Frank Larson Times Square, New York 1950s
The one thing that really matters now is volatility, and all the outstanding bets for or against it.
U.S. equities ended their worst week in two years on a positive note, but rate-hike fears that pushed markets into a correction remain as investors await American inflation figures on Feb. 14. The S&P 500 tumbled 5.2% in the week, its steepest slide since January 2016, jolting equity markets from an unprecedented stretch of calm. At one point, stocks fell 12% from the latest highs, before a furious rally Friday left the equity benchmark 1.5% higher on the day. Still, the selloff has wiped out gains for the year. Signs mounted that jitters spread to other assets, with measures of market unrest pushing higher in junk bonds, emerging-market equities and Treasuries. The Cboe Volatility Index ended at 29, almost three times higher than its level Jan. 26.
The VIX’s bond-market cousin reached its highest since April during the week, and a measure of currency volatility spiked to levels last seen almost a year ago. Pressure on equities came from the Treasury market, where yields spiked to a four-year high, raising concern the Federal Reserve would accelerate its rate-hike schedule. Yields ended the week at 2.85%, near where they started, as Treasuries moved higher when equity selling reached its most frantic levels. Commodities including oil, gold and industrial metals moved lower Friday. The dollar, euro and sterling all declined. “Sometimes making a bottom can take time,” Ernie Cecilia, chief investment officer at Bryn Mawr Trust Co., said by phone. “Investors should be at least aware, cognizant, and expect a little more volatility after we go through this period of more cathartic volatility.”
In more detail: volatility. Or in other words: how the Fed killed the market.
Back in 2008, the non-financial world had to digest a lot of jargon in a hurry – collateralised debt obligations (CDOs), asset-backed securities (ABSs) and the rest of the alphabet soup of derivative products that contributed to the great banking crash. This week’s diet has felt similar. As the Dow Jones industrial average twice fell 1,000 points in a day, we have had to swallow tales about the VIX, the inverse VIX, the XIV, and ETPs. Did this overdose of three-letter acronyms really cause the stock markets to swoon? Have those geniuses in the back offices of investment banks really baffled themselves – and a lot of investors – with complexity again? The short answer to the second question is: yes. The chart shows one of the most spectacular blow-ups you could hope to see.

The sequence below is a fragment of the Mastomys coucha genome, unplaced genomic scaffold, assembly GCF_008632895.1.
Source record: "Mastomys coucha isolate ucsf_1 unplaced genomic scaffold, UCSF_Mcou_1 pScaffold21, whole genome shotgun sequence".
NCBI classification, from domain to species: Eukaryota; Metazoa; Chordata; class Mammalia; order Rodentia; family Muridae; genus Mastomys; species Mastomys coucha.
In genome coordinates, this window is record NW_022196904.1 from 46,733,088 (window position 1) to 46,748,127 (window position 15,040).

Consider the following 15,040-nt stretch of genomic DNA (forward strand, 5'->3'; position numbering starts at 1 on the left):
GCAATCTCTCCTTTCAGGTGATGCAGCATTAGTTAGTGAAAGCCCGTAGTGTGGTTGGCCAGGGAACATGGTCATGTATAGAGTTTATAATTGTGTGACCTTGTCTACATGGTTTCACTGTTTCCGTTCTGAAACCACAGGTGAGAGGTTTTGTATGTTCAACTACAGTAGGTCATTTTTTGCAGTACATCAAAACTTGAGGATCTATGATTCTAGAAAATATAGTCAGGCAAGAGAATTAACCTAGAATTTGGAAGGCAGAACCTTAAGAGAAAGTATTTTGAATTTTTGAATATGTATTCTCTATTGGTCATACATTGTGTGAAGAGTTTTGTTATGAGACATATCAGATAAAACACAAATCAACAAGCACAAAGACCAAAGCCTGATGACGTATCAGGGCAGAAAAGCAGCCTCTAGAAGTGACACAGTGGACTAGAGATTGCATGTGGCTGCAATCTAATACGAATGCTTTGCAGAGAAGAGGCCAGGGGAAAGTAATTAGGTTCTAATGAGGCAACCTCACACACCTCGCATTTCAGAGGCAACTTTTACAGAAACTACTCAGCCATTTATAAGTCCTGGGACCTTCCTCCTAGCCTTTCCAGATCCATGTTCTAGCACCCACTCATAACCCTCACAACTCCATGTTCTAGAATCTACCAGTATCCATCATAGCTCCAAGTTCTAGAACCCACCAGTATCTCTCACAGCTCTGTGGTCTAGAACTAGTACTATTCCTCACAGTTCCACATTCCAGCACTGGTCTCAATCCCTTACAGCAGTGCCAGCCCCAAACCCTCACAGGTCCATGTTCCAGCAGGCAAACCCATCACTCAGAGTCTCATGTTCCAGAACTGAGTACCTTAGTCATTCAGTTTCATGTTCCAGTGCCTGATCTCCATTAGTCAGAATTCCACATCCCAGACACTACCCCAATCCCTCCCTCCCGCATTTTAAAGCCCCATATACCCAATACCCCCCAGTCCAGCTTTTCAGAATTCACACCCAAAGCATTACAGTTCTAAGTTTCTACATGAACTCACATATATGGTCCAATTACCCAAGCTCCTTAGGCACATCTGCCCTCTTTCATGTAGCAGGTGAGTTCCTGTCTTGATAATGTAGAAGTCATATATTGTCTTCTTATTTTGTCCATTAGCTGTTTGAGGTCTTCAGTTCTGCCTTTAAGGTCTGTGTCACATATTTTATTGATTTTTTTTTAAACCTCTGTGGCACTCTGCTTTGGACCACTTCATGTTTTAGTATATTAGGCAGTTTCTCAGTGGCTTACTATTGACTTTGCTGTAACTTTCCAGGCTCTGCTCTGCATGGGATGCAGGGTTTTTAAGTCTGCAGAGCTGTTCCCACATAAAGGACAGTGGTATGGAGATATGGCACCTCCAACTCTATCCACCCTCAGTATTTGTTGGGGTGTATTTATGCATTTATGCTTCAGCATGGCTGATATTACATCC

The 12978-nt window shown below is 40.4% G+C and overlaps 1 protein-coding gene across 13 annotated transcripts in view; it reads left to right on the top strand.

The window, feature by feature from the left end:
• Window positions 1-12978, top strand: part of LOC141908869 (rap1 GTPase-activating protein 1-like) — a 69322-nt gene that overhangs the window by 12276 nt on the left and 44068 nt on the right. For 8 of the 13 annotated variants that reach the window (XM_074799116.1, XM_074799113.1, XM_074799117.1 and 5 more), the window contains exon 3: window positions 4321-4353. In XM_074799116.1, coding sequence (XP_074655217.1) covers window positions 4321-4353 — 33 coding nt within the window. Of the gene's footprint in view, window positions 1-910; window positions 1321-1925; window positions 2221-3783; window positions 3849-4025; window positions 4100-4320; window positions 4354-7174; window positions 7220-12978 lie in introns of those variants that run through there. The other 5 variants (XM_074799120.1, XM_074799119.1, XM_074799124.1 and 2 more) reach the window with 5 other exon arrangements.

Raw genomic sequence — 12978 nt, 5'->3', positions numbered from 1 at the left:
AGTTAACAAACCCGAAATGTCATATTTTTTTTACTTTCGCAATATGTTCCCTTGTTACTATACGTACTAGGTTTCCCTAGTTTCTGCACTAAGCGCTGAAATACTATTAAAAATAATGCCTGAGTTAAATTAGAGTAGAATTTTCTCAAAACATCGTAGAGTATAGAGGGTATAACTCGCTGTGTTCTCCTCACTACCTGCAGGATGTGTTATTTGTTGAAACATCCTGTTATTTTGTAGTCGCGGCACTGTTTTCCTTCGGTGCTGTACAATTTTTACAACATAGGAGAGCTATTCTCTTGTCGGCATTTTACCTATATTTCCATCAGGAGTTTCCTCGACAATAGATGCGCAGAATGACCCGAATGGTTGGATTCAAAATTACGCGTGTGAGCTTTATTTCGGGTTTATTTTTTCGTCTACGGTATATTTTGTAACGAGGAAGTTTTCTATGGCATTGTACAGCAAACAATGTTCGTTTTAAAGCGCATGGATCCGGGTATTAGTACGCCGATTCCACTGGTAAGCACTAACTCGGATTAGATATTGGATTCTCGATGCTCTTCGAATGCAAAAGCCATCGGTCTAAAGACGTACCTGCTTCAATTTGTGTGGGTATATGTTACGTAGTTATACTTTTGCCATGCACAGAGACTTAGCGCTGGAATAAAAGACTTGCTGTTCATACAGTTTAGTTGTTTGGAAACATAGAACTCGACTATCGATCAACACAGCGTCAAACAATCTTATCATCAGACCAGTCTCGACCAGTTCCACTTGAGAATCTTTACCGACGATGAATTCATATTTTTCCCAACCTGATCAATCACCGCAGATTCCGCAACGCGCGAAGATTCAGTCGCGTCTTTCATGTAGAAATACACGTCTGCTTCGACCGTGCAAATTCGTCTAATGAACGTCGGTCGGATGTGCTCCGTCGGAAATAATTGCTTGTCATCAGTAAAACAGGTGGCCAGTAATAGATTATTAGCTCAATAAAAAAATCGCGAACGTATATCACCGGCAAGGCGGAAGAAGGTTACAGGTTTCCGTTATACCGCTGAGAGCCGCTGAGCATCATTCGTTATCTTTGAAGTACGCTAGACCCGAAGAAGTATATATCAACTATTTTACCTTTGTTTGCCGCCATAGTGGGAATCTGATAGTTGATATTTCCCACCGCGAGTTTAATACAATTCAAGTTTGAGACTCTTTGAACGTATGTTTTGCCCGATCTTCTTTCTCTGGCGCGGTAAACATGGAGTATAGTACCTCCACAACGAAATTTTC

This is the XIV – it is actually the snappier name for the Credit Suisse VelocityShares Daily Inverse VIX Short Term exchange traded note – since the start of 2016. It was a beautiful investment until, suddenly, it was a disaster. What is the XIV? It was a way to bet that the S&P 500, the main US stock index, would be tranquil – in other words suffer few outbreaks of volatility. The measure of volatility is called the VIX and it is compiled and published by the Chicago Board Options Exchange by noting the prices of various option contracts in the market and then applying a mathematical formula. The VIX is more famously known as the “fear index”. In itself, the VIX is just a number – its long-term average is about 20, more than 30 is a worry, and more than 40 could herald a crisis.
For much of last year it was between 10 and 12 but on Tuesday it hit 50, before recoiling back to around 30 currently. The fun starts when products are invented to trade and speculate on how the VIX will perform. Conventional futures contracts came first. Then ETFs, or exchange-traded funds, a low-cost product that has taken the financial world by storm in the last couple of decades, followed. The XIV is slightly different (it’s a note, rather than a fund) but it comes from the same school. By trading S&P 500 options, or contracts to buy and sell the S&P at points in the future, it was structured to do the exact opposite of the VIX. If volatility in the stock market was low – as it was throughout 2016 and 2017 – owners of the XIV would do well. In the jargon, they were “short vol”. But, if volatility exploded, then the XIV would fall.
Posted a different version of this chart (from Arbeter) yesterday, coming from Market Watch.
Interest-rates going up “for the right reason” is bullish, right? Each time interest rates have surged up to their long-term trendline, a ‘crisis’ has occurred…
But this time is different right? Because rates are “going up for the right reason.” Hhmm, the reaction in markets each time the yield on the 10-Year Treasury yield reaches its trendline is ominous…